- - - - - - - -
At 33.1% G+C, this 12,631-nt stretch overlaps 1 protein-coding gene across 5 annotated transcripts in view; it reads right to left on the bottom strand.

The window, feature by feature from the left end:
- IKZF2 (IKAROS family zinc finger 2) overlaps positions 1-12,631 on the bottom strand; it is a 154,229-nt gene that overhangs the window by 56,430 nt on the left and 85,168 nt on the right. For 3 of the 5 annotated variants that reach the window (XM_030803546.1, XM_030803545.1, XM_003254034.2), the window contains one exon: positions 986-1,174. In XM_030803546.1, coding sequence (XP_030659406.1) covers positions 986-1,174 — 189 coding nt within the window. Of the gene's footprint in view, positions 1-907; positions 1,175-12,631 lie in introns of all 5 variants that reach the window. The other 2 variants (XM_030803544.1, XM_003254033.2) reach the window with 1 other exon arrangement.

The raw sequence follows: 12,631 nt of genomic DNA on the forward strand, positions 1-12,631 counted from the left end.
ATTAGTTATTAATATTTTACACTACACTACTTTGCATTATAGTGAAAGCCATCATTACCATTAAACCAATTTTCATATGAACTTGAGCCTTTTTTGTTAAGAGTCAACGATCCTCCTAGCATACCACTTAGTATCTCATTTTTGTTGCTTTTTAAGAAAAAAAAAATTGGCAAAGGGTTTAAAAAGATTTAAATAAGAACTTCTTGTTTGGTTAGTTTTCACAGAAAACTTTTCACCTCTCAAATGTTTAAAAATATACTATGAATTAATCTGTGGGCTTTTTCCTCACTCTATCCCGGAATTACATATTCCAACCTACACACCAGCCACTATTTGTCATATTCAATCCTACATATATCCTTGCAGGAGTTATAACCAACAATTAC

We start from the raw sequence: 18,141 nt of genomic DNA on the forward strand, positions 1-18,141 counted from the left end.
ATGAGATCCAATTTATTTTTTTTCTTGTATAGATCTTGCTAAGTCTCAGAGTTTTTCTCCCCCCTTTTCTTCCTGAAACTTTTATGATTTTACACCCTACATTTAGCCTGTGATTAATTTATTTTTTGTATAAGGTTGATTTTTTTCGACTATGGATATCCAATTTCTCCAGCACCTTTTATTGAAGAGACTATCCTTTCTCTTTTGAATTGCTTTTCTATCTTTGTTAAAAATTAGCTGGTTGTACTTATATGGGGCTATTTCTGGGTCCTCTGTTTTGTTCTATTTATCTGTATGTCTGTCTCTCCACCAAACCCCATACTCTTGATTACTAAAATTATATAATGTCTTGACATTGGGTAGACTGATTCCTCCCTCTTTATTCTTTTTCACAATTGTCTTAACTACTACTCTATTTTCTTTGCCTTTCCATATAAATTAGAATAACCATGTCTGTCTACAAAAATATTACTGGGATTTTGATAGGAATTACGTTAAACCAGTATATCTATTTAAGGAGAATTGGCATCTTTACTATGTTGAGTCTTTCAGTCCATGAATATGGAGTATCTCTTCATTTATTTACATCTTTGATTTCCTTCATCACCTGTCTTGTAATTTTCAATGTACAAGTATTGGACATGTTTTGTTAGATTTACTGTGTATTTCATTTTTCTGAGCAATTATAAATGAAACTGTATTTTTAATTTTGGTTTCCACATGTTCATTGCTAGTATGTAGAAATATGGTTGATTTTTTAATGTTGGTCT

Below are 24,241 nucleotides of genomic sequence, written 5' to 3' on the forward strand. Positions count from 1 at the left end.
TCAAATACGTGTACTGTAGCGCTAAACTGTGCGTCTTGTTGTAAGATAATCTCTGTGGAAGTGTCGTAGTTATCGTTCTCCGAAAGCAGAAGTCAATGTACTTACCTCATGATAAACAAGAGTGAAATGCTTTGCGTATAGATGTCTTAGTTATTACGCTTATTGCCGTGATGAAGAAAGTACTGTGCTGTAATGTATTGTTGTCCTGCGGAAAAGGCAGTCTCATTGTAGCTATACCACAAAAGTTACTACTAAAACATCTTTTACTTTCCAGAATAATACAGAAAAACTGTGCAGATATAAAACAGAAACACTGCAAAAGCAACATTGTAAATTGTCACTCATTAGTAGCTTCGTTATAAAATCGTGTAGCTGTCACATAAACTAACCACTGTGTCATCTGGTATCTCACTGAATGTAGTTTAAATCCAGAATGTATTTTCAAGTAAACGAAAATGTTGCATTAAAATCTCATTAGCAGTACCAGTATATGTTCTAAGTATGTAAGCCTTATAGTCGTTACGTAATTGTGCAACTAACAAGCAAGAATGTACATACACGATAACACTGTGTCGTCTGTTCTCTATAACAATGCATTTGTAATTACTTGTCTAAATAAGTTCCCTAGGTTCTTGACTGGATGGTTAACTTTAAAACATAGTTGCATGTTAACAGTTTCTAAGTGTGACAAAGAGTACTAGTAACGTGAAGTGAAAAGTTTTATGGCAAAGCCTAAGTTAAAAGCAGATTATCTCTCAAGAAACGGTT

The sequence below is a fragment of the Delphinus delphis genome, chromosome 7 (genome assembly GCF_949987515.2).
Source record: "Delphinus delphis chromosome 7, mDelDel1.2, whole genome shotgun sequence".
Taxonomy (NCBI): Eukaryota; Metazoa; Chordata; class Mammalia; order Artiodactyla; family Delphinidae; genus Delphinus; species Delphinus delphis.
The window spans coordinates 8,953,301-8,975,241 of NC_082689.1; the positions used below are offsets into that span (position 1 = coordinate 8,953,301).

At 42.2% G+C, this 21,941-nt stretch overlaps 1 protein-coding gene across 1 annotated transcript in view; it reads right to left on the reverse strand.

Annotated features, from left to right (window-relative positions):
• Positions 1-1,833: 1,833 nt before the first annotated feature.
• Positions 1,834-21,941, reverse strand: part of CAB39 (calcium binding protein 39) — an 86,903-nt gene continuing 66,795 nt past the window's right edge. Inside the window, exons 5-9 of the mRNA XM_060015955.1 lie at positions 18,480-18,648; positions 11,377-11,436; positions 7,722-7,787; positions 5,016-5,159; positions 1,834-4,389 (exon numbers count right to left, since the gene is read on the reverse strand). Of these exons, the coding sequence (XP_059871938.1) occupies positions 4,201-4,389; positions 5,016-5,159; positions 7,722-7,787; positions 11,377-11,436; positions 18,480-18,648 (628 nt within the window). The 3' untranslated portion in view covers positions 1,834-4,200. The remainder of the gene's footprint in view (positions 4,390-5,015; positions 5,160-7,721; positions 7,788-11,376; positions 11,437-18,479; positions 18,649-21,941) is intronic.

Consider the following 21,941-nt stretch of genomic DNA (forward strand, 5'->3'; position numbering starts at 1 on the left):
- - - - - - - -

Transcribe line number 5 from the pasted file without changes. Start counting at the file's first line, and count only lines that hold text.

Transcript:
ATTAGTTATTAATATTTTACACTACACTACTTTGCATTATAGTGAAAGCCATCATTACCATTAAACCAATTTTCATATGAACTTGAGCCTTTTTTGTTAAGAGTCAACGATCCTCCTAGCATACCACTTAGTATCTCATTTTTGTTGCTTTTTAAGAAAAAAAAAATTGGCAAAGGGTTTAAAAAGATTTAAATAAGAACTTCTTGTTTGGTTAGTTTTCACAGAAAACTTTTCACCTCTCAAATGTTTAAAAATATACTATGAATTAATCTGTGGGCTTTTTCCTCACTCTATCCCGGAATTACATATTCCAACCTACACACCAGCCACTATTTGTCATATTCAATCCTACATATATCCTTGCAGGAGTTATAACCAACAATTAC